Brazilian farmers are, in the face of concerns of a squeeze on supplies of inputs, prioritising forward purchases of potash and agrichemicals over those of phosphate and nitrogen fertilizers, to judge by the strategy of two of the country’s largest operators.
SLC Agricola – which boasted plantings of 672,000 hectares for this season, following the takeover of Terra Santa Agro – said that it had bought 83% of its potash fertilizer needs for 2022-23, and 70% of its pesticides.
This was ahead of the 49% of phosphate needs purchased, and the zero coverage of nitrogen – which with phosphate and potash is one of the big three nutrients.
“Nitrogen has not been purchased yet,” SLC Agricola said.
‘Everything has been negotiated’
Separately, BrasilAgro, which planted 170,000 hectares for 2021-22, said that it had also bought forward all of its potash requirements for 2022-23 – and all of its agrichemical requirements too.
“Regarding the chemicals needed for the 2022-23 harvest year, everything has been negotiated and settled in terms of prices with the producers,” the Sao Paulo-based group said.
However, “phosphate and nitrogen have not yet been purchased.”
The comments come amid widespread concerns over whether Brazil, the world’s biggest fertilizer importer, will have sufficient nutrients to support its extensive agricultural sector, the top exporter of the likes of coffee, soybeans and sugar.
The country, which relies on imports for 85% of its fertilizer needs, has been left scrambling for supplies thanks to the disruption caused by the Ukraine war, and the sanctions it has brought to key potash exporters Belarus and Russia, as well the threat posed by high gas prices to nitrogen output.
Israel-based fertilizer group ICL on Wednesday said that “there’s over 2m tonnes of potash missing for Brazil”, adding that the South American country “has to have the potash because the type of land that is there in Brazil, demands potash that they can’t skip a season”.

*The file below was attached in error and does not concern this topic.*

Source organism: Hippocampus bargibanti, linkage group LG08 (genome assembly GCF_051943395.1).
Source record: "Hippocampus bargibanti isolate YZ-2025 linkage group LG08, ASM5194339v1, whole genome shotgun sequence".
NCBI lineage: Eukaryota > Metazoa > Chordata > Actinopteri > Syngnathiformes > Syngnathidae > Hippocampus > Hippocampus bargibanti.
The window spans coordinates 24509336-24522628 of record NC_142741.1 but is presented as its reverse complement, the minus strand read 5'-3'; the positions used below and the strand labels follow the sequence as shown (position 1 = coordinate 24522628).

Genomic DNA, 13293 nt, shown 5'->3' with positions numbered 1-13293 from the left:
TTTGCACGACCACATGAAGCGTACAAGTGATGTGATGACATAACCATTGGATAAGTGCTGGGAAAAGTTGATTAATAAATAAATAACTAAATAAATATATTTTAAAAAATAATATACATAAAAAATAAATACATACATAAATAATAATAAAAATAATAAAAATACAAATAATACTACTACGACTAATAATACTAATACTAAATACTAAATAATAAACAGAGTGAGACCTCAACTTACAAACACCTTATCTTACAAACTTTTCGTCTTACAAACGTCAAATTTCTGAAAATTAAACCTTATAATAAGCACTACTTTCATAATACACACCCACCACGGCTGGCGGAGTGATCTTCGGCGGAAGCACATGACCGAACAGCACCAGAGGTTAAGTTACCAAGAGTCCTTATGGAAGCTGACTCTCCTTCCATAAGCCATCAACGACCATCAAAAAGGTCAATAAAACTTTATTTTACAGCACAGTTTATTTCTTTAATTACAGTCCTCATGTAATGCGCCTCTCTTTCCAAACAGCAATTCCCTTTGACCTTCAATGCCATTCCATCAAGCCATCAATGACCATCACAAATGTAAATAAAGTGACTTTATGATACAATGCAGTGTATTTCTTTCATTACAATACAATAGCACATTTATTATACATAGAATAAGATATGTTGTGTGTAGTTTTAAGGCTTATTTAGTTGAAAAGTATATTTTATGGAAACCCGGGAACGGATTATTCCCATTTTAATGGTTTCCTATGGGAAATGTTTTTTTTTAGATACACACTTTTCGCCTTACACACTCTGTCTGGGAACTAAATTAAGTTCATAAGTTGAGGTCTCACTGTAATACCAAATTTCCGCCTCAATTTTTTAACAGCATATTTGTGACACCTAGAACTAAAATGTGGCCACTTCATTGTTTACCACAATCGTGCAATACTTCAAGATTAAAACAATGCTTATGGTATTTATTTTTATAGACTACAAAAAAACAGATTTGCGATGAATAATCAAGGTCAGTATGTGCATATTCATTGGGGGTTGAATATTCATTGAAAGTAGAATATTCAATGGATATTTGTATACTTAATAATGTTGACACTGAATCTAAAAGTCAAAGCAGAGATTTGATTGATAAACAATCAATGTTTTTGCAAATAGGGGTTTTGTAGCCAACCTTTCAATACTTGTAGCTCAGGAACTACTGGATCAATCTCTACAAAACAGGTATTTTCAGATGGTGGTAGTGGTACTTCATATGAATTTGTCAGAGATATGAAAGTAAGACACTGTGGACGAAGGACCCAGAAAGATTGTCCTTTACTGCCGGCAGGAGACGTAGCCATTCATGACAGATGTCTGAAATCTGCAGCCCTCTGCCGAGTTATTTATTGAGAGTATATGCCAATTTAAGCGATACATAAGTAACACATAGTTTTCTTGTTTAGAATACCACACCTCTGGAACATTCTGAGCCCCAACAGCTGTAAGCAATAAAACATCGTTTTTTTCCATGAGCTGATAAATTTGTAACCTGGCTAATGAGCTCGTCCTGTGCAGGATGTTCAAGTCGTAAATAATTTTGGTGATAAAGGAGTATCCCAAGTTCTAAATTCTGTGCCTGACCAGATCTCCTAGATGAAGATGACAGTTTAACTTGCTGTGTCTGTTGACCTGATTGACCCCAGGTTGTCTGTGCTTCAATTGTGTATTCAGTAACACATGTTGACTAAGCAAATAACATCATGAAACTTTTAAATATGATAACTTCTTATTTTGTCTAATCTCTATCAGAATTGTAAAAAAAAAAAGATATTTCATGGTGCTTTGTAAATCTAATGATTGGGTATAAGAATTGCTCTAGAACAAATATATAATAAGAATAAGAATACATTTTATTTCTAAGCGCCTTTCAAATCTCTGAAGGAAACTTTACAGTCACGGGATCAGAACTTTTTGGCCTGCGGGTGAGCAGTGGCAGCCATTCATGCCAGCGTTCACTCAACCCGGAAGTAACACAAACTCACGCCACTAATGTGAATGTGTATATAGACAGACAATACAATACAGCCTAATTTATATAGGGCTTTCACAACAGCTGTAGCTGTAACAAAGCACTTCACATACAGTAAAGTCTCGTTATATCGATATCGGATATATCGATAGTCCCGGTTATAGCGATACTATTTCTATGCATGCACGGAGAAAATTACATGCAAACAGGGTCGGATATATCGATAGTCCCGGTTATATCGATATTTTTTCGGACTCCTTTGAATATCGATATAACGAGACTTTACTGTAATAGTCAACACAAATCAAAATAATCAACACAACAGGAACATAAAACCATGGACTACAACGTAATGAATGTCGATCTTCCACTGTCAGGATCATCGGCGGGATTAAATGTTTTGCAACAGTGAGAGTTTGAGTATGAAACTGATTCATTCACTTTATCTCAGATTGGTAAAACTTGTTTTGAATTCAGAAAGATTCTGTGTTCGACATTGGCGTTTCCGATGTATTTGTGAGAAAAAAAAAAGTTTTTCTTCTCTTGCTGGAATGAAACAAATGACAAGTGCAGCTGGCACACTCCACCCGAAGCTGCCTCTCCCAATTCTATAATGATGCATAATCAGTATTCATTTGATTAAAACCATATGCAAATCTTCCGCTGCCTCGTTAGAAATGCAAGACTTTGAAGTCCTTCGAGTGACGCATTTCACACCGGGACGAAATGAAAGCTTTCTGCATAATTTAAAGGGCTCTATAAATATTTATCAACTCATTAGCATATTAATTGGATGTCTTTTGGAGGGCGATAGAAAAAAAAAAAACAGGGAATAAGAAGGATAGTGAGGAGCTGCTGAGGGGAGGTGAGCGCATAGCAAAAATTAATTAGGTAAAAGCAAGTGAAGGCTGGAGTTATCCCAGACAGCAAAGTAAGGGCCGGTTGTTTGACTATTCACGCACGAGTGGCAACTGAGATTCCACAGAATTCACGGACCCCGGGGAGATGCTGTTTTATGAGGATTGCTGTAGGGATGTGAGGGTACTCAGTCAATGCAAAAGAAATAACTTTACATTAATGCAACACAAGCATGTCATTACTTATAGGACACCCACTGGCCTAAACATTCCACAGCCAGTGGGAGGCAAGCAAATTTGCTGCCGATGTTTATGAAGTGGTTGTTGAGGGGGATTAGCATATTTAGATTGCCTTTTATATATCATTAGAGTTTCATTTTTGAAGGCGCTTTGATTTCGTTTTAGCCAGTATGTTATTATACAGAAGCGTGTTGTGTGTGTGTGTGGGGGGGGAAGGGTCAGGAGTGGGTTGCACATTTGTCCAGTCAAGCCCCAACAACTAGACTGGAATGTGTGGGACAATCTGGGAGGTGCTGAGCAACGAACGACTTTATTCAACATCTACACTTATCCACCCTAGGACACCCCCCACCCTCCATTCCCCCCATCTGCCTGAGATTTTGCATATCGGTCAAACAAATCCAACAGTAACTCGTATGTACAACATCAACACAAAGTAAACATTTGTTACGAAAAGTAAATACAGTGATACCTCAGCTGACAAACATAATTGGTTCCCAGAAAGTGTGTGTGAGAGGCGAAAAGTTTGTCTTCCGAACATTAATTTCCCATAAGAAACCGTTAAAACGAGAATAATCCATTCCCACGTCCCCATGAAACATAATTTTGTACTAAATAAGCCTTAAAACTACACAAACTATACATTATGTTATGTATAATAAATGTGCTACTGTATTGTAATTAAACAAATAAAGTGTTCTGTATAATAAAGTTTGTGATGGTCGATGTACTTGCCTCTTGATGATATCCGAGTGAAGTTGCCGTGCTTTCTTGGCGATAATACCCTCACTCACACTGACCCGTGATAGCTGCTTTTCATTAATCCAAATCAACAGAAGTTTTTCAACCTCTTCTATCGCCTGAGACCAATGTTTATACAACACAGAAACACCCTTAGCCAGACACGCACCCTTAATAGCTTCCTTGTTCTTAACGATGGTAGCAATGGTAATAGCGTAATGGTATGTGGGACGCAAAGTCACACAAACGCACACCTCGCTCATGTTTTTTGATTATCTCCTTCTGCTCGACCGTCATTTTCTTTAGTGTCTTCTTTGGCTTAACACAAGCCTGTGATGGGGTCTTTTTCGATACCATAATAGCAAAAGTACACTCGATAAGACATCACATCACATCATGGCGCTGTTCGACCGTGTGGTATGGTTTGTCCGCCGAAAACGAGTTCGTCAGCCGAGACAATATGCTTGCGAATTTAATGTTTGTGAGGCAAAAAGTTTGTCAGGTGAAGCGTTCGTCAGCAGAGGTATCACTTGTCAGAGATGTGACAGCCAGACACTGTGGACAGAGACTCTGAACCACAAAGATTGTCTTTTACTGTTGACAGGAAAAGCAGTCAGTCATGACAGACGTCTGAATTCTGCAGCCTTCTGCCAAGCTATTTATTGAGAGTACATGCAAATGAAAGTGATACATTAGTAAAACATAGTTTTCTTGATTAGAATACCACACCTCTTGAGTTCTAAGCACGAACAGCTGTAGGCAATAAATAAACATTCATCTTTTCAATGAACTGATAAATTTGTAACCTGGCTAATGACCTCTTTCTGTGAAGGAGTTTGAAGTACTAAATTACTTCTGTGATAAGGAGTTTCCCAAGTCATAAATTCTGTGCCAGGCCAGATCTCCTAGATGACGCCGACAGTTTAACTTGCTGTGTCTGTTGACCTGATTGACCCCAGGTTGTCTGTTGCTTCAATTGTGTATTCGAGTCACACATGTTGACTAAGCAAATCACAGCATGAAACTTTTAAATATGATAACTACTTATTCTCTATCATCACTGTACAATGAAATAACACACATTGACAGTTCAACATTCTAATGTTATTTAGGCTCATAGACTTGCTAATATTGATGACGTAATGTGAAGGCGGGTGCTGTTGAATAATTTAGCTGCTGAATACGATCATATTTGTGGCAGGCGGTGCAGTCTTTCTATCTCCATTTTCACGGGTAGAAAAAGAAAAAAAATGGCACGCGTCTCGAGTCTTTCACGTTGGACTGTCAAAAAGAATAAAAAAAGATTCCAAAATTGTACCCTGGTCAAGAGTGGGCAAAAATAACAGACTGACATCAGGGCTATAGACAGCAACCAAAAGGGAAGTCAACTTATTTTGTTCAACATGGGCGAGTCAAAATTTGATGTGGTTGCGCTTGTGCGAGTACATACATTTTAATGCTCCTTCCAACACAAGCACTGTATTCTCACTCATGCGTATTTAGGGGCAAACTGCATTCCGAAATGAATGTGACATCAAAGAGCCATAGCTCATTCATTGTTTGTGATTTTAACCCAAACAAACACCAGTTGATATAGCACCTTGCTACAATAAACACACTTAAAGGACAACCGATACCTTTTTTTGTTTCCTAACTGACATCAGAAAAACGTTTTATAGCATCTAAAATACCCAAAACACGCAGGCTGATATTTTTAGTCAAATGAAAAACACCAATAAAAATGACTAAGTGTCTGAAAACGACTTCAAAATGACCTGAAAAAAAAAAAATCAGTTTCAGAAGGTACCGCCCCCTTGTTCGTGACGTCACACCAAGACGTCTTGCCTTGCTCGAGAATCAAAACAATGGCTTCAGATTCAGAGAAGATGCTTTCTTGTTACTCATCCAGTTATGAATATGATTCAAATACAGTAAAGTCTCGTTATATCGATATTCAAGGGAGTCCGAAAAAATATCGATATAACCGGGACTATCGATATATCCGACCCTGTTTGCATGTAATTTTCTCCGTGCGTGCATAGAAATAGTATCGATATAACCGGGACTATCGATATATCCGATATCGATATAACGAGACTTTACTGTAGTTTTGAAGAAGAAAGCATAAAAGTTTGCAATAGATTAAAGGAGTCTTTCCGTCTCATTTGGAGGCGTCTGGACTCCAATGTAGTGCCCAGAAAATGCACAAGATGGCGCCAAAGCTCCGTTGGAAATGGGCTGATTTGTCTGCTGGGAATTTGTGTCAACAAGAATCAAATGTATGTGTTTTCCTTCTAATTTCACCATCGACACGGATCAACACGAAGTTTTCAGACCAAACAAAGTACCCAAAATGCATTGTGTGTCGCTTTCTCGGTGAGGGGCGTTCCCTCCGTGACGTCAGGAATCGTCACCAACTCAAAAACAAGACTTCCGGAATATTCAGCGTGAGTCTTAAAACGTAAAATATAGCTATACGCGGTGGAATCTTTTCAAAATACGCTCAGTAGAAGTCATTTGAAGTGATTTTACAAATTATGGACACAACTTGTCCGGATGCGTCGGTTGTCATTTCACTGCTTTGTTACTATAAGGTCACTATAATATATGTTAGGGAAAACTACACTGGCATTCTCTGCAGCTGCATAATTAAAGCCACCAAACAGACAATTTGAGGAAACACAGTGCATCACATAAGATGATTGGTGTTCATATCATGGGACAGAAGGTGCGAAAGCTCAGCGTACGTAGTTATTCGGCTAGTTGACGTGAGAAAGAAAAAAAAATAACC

Prices vs availability
However, with the former Soviet Union a lesser force in exports of phosphates than potash, and ideas of a ramp-up in nitrogen output in areas with lower-cost gas, such as North America, some investors are less concerned over nitrogen and phosphate supplies.
BrasilAgro said that its “concern with nitrogen is regarding prices and not availability”.
SLC said that nitrogen “will be needed only towards the end of the second half of 2022”.
The groups also said that, in view of the forward purchases of nutrients, they had made significant forward crop sales, to lock-in revenues as well as costs and so fix margins.
SLC Agricola had hedged 49.4% of its expected 2022-23 corn output, compared with a comparable figure of 36.2% a year before.
BrasilAgro had sold 19.0% of its 2022-23 cotton production, up from a comparable figure of 4.0% a year before, and 10.0% of corn, up from 4.0%.
The company said its “expectation is that the increase in input prices should be offset by the rise in commodity prices, with margins above the historical average”.